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Hello, my name is Richard and I am an egosurfer. The habit began about five years ago, and now I need help. Like most journalists, I can't deny that one of my private joys is seeing my byline in print. Now the internet is allowing me to feed this vanity to an ever greater extent, and the occasional sneaky web search has grown into a full-blown obsession with how high up Google's ranking my articles appear when I put my name into the search box. When I last looked, my best effort was a rather humiliating 47th place. You know you have a problem when you find yourself competing for ranking with a retired basketball player from the 1970s.
Not that I'm alone in suffering from a dysfunctional techno-habit. New technologies have revealed a whole raft of hitherto unsuspected personality problems: think crackberry, powerpointlessness or cheesepodding. Most of us are familiar with sending an email to a colleague sitting a couple of feet away instead of talking to them. Some go onto the web to snoop on old friends, colleagues or even first dates. More of us than ever reveal highly personal information on blogs or MySpace entries. A few will even use internet anonymity to fool others into believing they are someone else altogether. So are these web syndromes and technological tics new versions of old afflictions, or are we developing fresh mind bugs?
Developing a bad habit is easier than many might think. "You can become addicted to potentially anything you do," says Mark Griffiths, an addiction researcher at Nottingham Trent University in the UK, "because addictions rely on constant rewards." Indeed, although definitions of addiction vary, there is a body of evidence that suggests drug addictions and non-drug habits share the same neural pathways (New Scientist, 26 August, p 30). While only a hardcore few can be considered true technology addicts, an entirely unscientific survey of the web, and of New Scientist staff, has revealed how prevalent techno-addictions may have become.
The web in particular has opened up a host of opportunities for overindulgence. Take Wikipedia. Updating the entries -- something anyone can do -- has become almost a way of life for some. There are more than 2400 "Wikipedians", p 36 -- you know where to look it up if you don't know what it means -- who have edited more than 4000 pages each. "It's clearly like crack for some people," says Dan Cosley at Cornell University in New York, who has studied how websites such as Wikipedia foster a community. To committed Wikipedians, he says, the site is more than a useful information resource; it's the embodiment of an ideology of free information for all.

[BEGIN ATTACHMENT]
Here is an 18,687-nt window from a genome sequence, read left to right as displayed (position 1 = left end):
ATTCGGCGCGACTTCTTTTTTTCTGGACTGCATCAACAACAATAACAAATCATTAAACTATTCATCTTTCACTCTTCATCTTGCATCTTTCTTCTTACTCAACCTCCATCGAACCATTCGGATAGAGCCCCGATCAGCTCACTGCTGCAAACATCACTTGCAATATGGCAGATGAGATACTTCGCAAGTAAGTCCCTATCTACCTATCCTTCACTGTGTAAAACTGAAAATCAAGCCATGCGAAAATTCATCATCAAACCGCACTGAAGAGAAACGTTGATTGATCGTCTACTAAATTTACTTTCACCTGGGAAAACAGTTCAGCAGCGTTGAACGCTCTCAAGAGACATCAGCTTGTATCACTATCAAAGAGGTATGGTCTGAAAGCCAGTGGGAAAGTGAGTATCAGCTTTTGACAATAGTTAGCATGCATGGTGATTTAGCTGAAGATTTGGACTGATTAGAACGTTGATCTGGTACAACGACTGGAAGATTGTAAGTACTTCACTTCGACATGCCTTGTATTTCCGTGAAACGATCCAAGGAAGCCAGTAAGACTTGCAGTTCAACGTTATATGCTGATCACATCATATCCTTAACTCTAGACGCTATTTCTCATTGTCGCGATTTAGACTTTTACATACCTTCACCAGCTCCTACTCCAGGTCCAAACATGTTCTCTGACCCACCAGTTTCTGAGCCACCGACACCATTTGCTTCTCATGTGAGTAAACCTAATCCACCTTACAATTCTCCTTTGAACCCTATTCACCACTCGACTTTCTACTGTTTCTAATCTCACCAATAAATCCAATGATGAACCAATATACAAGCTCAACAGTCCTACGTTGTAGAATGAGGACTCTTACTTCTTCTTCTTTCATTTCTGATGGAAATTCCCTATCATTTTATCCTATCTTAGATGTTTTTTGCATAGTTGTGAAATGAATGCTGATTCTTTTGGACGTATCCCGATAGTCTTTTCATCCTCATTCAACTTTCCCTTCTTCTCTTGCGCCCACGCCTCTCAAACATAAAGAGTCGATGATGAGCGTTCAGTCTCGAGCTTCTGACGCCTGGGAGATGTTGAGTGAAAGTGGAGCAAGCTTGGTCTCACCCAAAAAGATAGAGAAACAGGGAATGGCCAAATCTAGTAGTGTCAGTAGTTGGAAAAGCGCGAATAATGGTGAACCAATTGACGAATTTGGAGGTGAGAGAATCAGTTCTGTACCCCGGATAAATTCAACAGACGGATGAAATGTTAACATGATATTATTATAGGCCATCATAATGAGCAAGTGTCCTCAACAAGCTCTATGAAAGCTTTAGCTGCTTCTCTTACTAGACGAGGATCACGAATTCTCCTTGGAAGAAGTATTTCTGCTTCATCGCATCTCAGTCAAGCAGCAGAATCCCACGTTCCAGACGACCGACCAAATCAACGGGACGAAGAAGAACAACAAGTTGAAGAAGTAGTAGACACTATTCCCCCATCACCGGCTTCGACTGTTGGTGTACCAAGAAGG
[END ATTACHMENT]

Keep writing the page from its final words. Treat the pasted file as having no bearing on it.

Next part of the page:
Email is another area where things can get out of hand. While email has led to a revival of the habit of penning short notes to friends and acquaintances, the ease with which we can do this means that we don't always think hard enough about where our casual comments could end up. This was the undoing of US broadcaster Keith Olbermann, who earlier this year sent a private email in which he described a fellow MSNBC reporter as "dumber than a suitcase of rocks". Unfortunately for Olbermann, the words found their way into the New York Daily News.
Pam Briggs, a specialist in human-computer interaction at the University of Northumbria, UK, says the lack of cues such as facial expressions or body language when communicating electronically can lead us to overcompensate in what we say. "The medium is so thin, there's little room for projecting ourselves into it," says Briggs. "When all the social cues disappear, we feel we have to put something else into the void, which is often an overemotional or over-intimate message."
The habit of forwarding jokey emails or YouTube videos -- think Diet Coke and Mentos fountains -- can also say a lot about how people want to be perceived, Briggs adds. "We rarely want to be seen as too serious, so we try to project more of our personality into email." This could also explain why many bloggers expose private information that they would never shout out to a crowded room -- another modern trend. Just ask Jessica Cutler, the US Senate aide who in 2004 posted graphic descriptions on her blog Washingtonienne, recounting tales of sexual mischief on Capitol Hill. Or perhaps blogger Catherine Sanderson -- also known as La Petite Anglaise -- who was sacked this year for her accounts of the everyday life and loves of a secretary at the Paris-based firm where she was employed. It seemed her bosses were less than thrilled that thousands were logging on to www.petiteanglaise.com to read her Bridget Jones-like tales of stuffy colleagues and exposed cleavage during business meetings.
Such indiscretions are not the only way virtual habits feed back into the real world. According to Jeff Hancock, who specialises in computer-mediated communication at Cornell University, Ithaca, New York, the way we act and emote online has implications for our offline selves. In a study to be published shortly, he and colleagues asked subjects to pretend to be extroverted either on a live blog or in a Microsoft Word document they knew would not be made public, and then ran the participants through a personality test. Hancock says the group that blogged emerged as more extroverted than the Word group. He says that acting out a particular personality online reinforces the behaviour, making it more likely to be followed in real life. This could start a cycle as our public and virtual selves feed into each other and we become gradually more indulgent, more indiscreet -- or perhaps more egocentric. I do hope this article improves my Google ranking.
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